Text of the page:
Worn Out Over Time
Boilers, just like us humans, suffer from wear and tear. Ever hear somebody claim they aren’t the same person they were ten years ago? The same can be said for your boiler, so treat it with the care that it deserves.
If your boiler is ten years old or more, the time may well have come to replace it. Sure, there is an initial cost in doing that, but it will save you money on bills due to the increases energy efficiency inside your property.
Steps To Take To Avoid More Water Coming Out Of Your Boiler
The main step that you should take is to contact an engineer to fix the problem for you.
However, in the meantime, there are measures that you can take to prevent even more water from leaking from your boiler and into your property.
Have a good check around the area to ensure that all of the leaks in question have been located, and then do your best to contain the situation by gathering the leaking water with a bucket or container of some sort.
We would recommend that you turn off the water stop tap as well as the heating itself, to prevent any further potential damage.
Have a check of your boiler pressure, and then finally, get in touch with a qualified engineer. We would strongly advise against attempting to fix the issue yourself. For peace of mind, leave it to the experts.
My Boiler Is Leaking Water From The Bottom
There is no sugar coating it. Leaking water from the bottom of your combi boiler isn’t good news. It Is usually to do with the piping inside your boiler corroding.
This isn’t uncommon, particularly in older appliances, but should be looked into as a matter of urgency. The science behind it is simple, it is what causes any metal to rust when exposed to water for long periods. The oxygen in the water mixes with the metal to create what is known as oxides.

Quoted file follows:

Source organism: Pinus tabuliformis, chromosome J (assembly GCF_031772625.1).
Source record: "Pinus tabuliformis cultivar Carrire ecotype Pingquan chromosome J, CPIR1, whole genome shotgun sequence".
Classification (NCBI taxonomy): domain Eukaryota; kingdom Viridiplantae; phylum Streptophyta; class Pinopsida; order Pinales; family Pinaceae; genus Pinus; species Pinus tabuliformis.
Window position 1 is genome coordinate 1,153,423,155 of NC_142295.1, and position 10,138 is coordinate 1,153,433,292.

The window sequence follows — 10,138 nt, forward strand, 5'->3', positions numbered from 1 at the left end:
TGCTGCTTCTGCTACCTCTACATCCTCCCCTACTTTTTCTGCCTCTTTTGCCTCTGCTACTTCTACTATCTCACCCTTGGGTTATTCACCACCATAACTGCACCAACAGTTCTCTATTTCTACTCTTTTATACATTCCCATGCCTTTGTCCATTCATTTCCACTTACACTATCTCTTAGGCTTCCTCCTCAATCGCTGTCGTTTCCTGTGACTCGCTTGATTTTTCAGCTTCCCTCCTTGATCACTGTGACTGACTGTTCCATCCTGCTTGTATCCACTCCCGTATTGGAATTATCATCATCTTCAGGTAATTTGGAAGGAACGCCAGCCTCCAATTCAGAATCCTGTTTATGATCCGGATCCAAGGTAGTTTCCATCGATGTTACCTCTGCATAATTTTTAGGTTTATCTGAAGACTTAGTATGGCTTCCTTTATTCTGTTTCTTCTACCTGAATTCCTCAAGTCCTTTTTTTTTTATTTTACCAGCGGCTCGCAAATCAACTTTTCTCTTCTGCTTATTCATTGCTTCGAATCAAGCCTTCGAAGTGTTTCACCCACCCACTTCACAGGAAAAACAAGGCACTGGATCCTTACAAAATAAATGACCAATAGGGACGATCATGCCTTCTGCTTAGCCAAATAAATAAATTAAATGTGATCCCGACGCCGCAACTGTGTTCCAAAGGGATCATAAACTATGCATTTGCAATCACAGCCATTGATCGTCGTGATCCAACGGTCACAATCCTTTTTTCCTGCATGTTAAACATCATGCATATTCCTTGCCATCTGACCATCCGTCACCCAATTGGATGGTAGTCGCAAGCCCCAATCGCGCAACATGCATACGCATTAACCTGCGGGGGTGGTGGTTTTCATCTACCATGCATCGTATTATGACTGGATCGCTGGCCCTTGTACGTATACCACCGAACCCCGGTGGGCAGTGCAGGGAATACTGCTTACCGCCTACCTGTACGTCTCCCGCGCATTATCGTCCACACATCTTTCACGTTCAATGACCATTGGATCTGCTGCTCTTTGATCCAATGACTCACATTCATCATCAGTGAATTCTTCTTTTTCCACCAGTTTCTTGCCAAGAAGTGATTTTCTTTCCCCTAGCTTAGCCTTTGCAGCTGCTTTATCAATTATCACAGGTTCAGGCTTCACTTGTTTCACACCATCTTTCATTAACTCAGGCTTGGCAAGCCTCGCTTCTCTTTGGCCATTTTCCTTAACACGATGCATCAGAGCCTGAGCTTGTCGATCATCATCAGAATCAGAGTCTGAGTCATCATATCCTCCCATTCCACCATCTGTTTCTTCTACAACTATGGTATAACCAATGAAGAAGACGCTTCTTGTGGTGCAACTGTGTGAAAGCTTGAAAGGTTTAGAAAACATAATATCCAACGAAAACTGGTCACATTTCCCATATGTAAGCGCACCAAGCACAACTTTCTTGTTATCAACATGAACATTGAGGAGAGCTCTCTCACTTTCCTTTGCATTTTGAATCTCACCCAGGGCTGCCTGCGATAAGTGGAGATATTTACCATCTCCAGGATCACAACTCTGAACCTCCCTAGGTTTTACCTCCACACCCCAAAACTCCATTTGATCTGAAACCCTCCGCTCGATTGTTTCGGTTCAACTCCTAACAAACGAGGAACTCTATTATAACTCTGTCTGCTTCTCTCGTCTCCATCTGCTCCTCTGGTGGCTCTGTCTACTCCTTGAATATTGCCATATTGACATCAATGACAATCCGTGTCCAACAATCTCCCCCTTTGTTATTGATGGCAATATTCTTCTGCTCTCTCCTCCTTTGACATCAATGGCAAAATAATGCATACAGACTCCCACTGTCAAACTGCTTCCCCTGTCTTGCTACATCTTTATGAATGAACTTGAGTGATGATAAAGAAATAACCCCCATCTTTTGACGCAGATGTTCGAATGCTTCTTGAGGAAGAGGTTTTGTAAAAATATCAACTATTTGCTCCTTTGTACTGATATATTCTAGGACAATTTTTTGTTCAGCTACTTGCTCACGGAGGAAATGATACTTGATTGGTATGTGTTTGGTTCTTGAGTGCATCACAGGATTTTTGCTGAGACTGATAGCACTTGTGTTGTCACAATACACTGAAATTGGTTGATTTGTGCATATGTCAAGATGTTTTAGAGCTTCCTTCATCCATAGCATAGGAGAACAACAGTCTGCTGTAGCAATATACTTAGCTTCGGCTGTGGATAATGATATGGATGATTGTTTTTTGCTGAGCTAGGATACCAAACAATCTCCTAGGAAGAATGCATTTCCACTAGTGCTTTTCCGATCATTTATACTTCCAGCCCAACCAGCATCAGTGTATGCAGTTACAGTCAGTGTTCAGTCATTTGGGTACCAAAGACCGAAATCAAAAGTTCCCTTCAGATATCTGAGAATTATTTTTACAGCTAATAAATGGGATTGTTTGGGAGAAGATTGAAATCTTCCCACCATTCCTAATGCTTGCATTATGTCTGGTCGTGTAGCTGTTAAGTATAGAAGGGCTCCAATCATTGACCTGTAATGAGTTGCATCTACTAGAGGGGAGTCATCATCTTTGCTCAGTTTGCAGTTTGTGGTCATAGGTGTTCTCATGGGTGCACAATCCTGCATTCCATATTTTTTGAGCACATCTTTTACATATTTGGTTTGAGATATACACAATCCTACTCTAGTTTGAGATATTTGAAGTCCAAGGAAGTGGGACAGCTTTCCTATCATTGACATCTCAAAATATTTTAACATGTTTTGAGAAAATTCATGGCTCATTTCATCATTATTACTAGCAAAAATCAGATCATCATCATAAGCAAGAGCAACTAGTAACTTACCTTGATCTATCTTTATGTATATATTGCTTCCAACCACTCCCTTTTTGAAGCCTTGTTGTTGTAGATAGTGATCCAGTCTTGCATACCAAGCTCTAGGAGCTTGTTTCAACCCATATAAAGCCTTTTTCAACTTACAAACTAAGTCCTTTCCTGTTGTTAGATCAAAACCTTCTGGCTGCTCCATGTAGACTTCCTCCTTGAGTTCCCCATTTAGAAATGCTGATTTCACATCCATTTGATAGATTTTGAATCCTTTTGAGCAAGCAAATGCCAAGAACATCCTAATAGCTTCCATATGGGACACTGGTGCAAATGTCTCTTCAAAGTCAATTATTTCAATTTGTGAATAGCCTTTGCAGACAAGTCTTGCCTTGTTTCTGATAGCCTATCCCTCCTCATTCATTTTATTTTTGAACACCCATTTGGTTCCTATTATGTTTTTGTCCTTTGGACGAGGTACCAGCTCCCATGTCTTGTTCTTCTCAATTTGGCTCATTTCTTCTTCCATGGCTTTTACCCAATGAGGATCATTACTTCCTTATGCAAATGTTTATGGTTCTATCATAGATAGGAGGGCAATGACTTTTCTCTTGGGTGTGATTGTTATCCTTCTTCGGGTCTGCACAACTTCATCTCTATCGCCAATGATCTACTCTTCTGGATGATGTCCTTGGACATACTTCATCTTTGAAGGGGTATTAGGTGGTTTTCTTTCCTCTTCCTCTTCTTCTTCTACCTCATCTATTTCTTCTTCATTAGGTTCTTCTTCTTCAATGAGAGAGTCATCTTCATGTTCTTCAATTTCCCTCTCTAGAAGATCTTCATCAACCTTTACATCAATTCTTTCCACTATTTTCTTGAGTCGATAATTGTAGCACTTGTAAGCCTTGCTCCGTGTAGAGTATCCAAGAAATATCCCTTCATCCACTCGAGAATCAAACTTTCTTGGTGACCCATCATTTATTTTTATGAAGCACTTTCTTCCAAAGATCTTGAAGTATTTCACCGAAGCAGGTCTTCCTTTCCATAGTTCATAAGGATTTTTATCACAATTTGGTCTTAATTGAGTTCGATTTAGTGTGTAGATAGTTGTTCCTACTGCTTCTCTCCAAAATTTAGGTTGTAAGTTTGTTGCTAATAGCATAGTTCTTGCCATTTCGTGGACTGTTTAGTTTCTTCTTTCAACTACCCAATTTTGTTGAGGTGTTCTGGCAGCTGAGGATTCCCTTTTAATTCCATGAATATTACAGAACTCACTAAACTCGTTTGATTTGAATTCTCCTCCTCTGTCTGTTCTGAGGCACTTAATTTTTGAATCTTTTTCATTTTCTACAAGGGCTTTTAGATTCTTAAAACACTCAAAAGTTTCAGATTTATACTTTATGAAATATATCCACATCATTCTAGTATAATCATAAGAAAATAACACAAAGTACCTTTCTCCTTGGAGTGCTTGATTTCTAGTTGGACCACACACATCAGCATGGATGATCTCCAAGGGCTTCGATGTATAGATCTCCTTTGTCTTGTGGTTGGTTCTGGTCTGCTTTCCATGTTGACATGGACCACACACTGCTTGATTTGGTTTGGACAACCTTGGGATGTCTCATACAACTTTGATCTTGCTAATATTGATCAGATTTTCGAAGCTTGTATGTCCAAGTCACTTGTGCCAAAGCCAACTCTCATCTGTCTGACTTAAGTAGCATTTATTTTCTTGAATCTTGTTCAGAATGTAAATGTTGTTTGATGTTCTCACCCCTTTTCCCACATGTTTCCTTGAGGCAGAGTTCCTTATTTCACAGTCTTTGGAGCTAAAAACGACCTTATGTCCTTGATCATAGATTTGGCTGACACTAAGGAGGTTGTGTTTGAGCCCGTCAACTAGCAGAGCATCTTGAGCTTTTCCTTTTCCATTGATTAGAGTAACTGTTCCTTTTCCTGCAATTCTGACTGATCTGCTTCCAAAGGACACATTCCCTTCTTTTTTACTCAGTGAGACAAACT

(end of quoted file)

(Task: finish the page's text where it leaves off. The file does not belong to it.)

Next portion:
As discussed earlier, if the problem is isolated to a smaller area of your boiler, there is a chance that it can be fixed. However, the larger the area of corrosion, the more likely you are to need a new boiler.
Is A Leaking Boiler An Emergency?
This depends on what you class as an emergency. There is no denying that a leaking gas tank is much more serious and dangerous than a leaking water boiler, given the immediate health and safety concerns that can arise.
However, if left unattended, leaking water from your boiler (1) (2) can cause irreversible damage to the appliance, and even parts of your home. We would strongly advise against leaving this problem to continue for too long. The more time left to leak, the more difficult it will likely be to repair.
Water Dripping From Boiler Pipe Outside
It isn’t beyond the realms of possibility that your boiler leaking water from the outside pipes is due to a fault at the installation phase. While this doesn’t automatically equate to a cowboy builder, the issue remains, and will need fixing.
Smaller water leaks, as you can imagine, are more difficult to spot. Not only that, they are quite common. Assuming that you opted for a reputable company to carry out the initial work, they should have no issue in returning to your property to fix the issue.
How To Fix A Leaking Boiler?
Let’s take a closer look at how you can employ that bit of DIY that we know our readers love. First and foremost, call an engineer, but in the meantime, take the below precautions.
Turn Off Water Supply
It’s simple really. Once you have located the problem area, the last thing you want is for it to continue. The first thing you should do is turn off your water supply. Your internal stop tap, usually located under your kitchen sink, is where you should head to here.